The most outstanding business achievement is to create a product that is needed by a great number of consumers, is completely unique, and is optimally priced. Historically, and in a general sense, the realization of such an accomplishment has depended on the ability to identify what is essential or highly desirable for a key market demographic. This is reflected in a maxim captured by the writings of Plato: “Our need will be the real creator.” Today, this statement is better known as “Necessity is the mother of invention.”
Yet, the most profound innovators are those who invent an ingenious product even before consumers realize it is needed. Such achievements have occurred serendipitously, but have also been born from those daring enough to ask, “Why not?”1 Perhaps mathematician and philosopher Alfred North Whitehead struck on this notion when he argued that “the basis of invention is science, and science is almost wholly the outgrowth of pleasurable intellectual curiosity” [ANW].
Of course, the vast majority of businesses face a stark reality: Breakthroughs in product development that lead to far-reaching market impact aren’t an everyday happening. Inventing entirely unique products that capture whole markets might seem as likely as aiming at nothing and hitting the center of a pot of gold.
As a result, the predominant business plan is to create competition. The uniqueness is seen in pricing the replica rather than in creating the original. Hitting such a large target is entirely ordinary and lacking in imagination and is not even a sure means of success. If creating (more) competition seems to be the best play, consider Steve Jobs’s advice: “You can’t look at the competition and say you’re going to do it better. You have to look at the competition and say you’re going to do it differently.”
Imitation is not a strategy. Differentiation is.
Differentiation is the strategic business goal that must be constantly sought after. If pure invention seems nearly impossible, continuous and tenacious improvement toward innovation should not. In this book, we have undertaken the task of helping readers achieve strategic business differentiation through relentless improvement in digital transformation.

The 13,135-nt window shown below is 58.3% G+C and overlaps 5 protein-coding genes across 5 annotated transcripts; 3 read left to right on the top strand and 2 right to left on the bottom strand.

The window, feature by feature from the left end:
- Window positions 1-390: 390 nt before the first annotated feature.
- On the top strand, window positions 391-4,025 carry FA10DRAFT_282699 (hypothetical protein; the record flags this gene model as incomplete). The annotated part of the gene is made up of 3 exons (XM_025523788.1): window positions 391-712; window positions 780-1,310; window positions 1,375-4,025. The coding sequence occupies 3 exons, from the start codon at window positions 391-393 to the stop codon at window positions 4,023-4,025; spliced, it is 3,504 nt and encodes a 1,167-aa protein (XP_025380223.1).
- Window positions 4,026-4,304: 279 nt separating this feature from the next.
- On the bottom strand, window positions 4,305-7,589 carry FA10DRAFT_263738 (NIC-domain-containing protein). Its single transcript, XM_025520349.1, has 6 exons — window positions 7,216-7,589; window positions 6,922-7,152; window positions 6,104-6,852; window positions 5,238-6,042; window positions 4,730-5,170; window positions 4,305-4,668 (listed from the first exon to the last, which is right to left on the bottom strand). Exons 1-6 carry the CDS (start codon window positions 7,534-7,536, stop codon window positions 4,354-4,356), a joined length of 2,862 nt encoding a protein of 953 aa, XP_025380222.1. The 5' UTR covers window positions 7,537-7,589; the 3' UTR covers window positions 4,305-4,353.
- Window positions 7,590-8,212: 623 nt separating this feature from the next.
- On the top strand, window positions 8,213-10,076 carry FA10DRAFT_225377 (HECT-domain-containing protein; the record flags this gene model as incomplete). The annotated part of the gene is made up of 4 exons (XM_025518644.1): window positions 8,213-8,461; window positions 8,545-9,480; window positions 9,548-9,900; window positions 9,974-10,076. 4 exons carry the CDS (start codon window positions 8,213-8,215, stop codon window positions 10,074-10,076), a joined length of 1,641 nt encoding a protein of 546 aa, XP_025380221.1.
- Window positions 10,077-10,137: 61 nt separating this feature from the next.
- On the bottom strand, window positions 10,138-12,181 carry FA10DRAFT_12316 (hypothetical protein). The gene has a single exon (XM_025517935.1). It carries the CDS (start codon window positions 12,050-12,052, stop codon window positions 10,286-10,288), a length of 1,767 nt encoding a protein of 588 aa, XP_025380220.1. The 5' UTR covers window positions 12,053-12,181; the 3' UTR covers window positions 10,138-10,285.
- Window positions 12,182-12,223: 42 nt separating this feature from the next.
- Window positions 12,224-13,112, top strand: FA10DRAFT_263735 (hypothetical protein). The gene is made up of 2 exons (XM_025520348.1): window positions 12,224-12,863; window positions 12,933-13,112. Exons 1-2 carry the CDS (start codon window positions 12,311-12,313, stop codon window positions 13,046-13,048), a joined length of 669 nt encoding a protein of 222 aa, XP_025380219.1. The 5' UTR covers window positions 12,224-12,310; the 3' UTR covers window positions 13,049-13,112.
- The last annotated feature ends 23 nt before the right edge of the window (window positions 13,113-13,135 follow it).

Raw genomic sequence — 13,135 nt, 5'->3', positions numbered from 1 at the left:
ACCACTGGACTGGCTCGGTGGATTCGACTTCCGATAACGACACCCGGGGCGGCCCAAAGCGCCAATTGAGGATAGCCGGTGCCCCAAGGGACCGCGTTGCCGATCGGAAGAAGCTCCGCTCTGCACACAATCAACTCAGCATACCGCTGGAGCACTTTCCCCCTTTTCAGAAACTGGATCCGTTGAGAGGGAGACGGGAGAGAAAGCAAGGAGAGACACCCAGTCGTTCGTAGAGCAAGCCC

Digital Transformation: What Is the Goal?
Understanding that the making of the unordinary is a major feat should not dissuade anyone from taking small, scientific steps with ongoing determination toward actual innovation. No matter the complexity in reaching Z, performing the science of experimentation to arrive at B when starting from A is a realistic expectation. After that, reaching C is doable, which then leads to D. It’s a matter of keeping our lab coat and pocket protector on, and acknowledging that unique products that can capture new markets have likely been staring us in the face all along.
Whether Microsoft Office was considered a worker-productivity innovation from the outset, it certainly has been the most successful suite in that market. With Office 365, Microsoft didn’t have to reinvent the word processor and the spreadsheet to innovate. It did, however, add a new delivery mechanism and capabilities to enable full teams to collaborate, among other features. Did Microsoft win yet again by innovating through digital transformation?
Digital transformation is left to the eye of the business innovator, but commonly businesses lose sight of the innovation part of transformation. Transformative innovation requires that the business understands the difference between changing infrastructural platforms and building new product value. For example, although taking business digital assets from the on-premises datacenter to the cloud might be an important IT initiative, it is not in itself a business initiative in innovation.
Does migrating your software to the cloud qualify as a digital transformation? Possibly, but more so if the move supports future differentiation. It best qualifies if the cloud delivers new opportunities to innovate or at least to unburden the extremely high cost of digital asset operations and channel those funds to new products. Think of the cloud as creating opportunities by freeing you from most traditional datacenter responsibilities. It won’t be transformative, however, if the shift to the cloud amounts to trading one set of costs for a different set of costs. Amazon offering its already successful computing infrastructure to the outside world was a digital transformation for the company that resulted in cloud innovation. Paying a subscription to Amazon to use its cloud is not a transformative innovation to the subscriber. The lesson is clear: Innovate or be innovated on.